1. Check if all array items pass a test with every(); The callback function to be used as the test takes 3 arguments: current value, index and the array. The return value is a Boolean. True if the callback function return truthy value for any element in the array. Otherwise false.
//Check if all values are more than zero
const numbers = [1, 2, 3, 4, 5, 6, 7, 8, 9, 10];
const moreThanZero = numbers.every((val, index, array) => val > 0);
console.log(moreThanZero); //true

const numbersAgain = [0, 1, 2, 3, 4, 5, 6, 7, 8, 9, 10];
const moreThanZeroAgain = numbersAgain.every((val, index, array) => val > 0);
console.log(moreThanZeroAgain); //false

//Check if there are more than 1000000 people in all the countries
const population = [
  {
    country: "China",
    pop: 1409517397,
  },
  {
    country: "India",
    pop: 1339180127,
  },
  {
    country: "USA",
    pop: 324459463,
  },
  {
    country: "Indonesia",
    pop: 263991379,
  },
];

const check = population.every(val => val.pop > 1000000);
console.log(check); //true
  1. Check if some array items pass a test with some(); The callback function to be used as the test takes 3 arguments: current value, index and the array. The return value is a Boolean. True if the callback function return a truthy value for at least one element in the array. Otherwise false.
//Check if a value is more than zero in the array
const numbers = [-1, -2, 0, 10];
const moreThanZero = numbers.some((val, index, array) => val > 0);
console.log(moreThanZero); //true

const numbersAgain = [0, -1, -2];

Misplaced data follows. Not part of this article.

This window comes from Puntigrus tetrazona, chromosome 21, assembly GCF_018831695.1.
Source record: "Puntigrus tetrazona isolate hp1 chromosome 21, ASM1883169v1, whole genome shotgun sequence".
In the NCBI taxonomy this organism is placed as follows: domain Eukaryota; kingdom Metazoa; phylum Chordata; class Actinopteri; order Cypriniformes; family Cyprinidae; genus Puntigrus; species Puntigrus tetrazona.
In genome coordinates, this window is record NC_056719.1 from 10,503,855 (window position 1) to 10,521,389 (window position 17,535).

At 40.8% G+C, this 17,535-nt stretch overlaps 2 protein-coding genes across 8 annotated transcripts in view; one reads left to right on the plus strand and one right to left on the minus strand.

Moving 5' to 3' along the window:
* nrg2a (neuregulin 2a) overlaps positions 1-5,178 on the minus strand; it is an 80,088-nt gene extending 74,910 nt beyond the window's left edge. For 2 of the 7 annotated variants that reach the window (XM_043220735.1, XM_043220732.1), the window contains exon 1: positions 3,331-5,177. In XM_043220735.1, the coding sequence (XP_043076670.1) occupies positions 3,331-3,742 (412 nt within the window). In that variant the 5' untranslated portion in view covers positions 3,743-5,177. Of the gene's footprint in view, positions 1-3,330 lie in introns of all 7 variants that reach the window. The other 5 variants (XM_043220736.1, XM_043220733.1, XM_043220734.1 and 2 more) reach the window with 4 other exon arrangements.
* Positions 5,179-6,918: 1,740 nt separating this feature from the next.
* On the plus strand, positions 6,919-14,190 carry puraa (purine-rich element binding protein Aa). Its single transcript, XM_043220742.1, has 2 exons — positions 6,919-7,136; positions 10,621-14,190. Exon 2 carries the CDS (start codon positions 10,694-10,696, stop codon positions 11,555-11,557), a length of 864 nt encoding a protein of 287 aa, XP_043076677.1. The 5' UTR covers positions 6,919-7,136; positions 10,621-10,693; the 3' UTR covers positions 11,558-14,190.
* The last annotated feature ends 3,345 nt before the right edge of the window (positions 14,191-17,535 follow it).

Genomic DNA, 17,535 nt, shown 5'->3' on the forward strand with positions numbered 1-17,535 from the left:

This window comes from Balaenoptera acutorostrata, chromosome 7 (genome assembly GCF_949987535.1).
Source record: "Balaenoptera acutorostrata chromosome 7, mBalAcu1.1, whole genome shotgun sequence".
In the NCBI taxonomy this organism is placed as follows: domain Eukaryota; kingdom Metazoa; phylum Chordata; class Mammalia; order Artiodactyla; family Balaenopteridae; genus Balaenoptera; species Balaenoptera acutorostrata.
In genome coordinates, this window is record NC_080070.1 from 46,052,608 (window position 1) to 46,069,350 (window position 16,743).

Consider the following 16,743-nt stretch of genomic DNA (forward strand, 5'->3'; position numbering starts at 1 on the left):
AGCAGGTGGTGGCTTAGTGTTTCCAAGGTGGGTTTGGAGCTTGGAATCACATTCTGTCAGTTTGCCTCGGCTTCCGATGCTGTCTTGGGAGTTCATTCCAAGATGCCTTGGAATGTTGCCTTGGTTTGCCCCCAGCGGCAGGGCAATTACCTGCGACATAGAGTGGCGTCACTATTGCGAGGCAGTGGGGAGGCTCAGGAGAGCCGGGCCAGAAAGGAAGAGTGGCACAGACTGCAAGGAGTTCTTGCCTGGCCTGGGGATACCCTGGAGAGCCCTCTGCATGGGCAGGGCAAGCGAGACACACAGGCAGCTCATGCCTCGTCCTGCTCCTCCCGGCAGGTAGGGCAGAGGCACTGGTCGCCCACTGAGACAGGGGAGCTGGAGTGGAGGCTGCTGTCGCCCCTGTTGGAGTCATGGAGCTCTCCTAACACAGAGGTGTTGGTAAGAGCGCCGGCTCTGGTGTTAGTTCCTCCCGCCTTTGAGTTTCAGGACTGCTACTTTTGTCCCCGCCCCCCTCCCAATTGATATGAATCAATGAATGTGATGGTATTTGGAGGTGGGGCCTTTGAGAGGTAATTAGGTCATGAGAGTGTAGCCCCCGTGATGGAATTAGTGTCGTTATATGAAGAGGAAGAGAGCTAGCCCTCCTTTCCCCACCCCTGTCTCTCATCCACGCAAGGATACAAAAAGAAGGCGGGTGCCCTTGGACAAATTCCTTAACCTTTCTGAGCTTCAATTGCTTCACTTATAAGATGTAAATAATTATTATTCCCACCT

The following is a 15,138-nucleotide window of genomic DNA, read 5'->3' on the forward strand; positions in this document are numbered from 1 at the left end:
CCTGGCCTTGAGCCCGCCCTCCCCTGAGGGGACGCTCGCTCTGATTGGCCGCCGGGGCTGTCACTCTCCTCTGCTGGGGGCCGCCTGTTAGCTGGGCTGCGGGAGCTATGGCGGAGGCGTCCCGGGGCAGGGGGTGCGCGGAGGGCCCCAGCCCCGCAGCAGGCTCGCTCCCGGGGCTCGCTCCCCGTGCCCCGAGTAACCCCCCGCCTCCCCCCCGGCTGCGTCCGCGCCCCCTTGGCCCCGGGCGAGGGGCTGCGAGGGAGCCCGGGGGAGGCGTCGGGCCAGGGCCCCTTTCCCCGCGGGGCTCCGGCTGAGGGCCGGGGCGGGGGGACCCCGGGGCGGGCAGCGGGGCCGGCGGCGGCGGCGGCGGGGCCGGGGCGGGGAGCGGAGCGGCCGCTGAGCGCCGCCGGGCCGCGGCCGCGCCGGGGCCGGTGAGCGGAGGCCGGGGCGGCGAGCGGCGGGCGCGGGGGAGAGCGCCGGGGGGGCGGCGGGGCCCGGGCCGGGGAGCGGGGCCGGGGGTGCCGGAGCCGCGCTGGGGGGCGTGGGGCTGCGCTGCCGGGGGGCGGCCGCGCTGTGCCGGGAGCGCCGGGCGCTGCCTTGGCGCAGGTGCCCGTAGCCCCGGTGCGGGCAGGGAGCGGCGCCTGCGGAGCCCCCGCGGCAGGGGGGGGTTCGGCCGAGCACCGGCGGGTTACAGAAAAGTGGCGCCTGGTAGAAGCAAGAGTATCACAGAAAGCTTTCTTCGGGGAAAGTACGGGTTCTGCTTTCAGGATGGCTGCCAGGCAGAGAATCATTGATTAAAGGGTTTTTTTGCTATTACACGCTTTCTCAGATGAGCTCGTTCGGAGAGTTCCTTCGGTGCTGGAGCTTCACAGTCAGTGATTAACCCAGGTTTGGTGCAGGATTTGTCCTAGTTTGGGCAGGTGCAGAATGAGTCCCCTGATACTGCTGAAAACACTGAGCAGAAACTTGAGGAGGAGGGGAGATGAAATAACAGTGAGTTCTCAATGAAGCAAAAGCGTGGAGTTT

const moreThanZeroAgain = numbersAgain.some((val, index, array) => val > 0);
console.log(moreThanZeroAgain); //false

//Check if there is at least a country with less than 1000000 people
const population = [
  {
    country: "China",
    pop: 1409517397,
  },
  {
    country: "India",
    pop: 1339180127,
  },
  {
    country: "USA",
    pop: 324459463,
  },
  {
    country: "Indonesia",
    pop: 263991379,
  },
];

const check = population.some(val => val.pop < 1000000);
console.log(check); //false
  1. Find the first array item that passes a test with find(); The callback function to be used as the test takes 3 arguments: current value, index and the array. The return value is the item itself if an item at least passes the test. Otherwise it returns undefined.
//Check if there is a value more than 7
const numbers = [1, 2, 3, 4, 5, 6, 7, 8, 9, 10];
const moreThanSeven = numbers.find((val, index, array) => val > 7);
console.log(moreThanSeven); //8
//Check if there is a value more than 42
const moreThanFortyTwo = numbers.find((val, index, array) => val > 42);
console.log(moreThanFortyTwo); //undefined

//Check if there is a country with more than 100000000 people
const population = [
  {
    country: "China",
    pop: 1409517397,
  },
  {
    country: "India",
    pop: 1339180127,
  },
  {
    country: "USA",
    pop: 324459463,
  },
  {
    country: "Indonesia",
    pop: 263991379,
  },
];

const check = population.find(val => val.pop > 100000000);
console.log(check); //{ country: 'China', pop: 1409517397 }

This don't want to be an exhaustive list of all javascript array iterators, but a list of those I find out to be the most important when it comes to solve problems and algorithms. To get better at JS and problem solving I suggest to "play" a lot with all these methods and to subscribe both on FreeCodeCamp or Codewars where you can find a lot of algorithms to work with and brush up your javascript knowledge. On Codewars you can look for 7kyu or 6kyu algorithms about "arrays" and train with them. It will be funny and useful!

If you are interested in this kind of articles take a look at these:

I will update this article with new information and some algorithms on arrays, based on the reactions and comments. Follow me on Twitter

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This post was originally published on Dev.to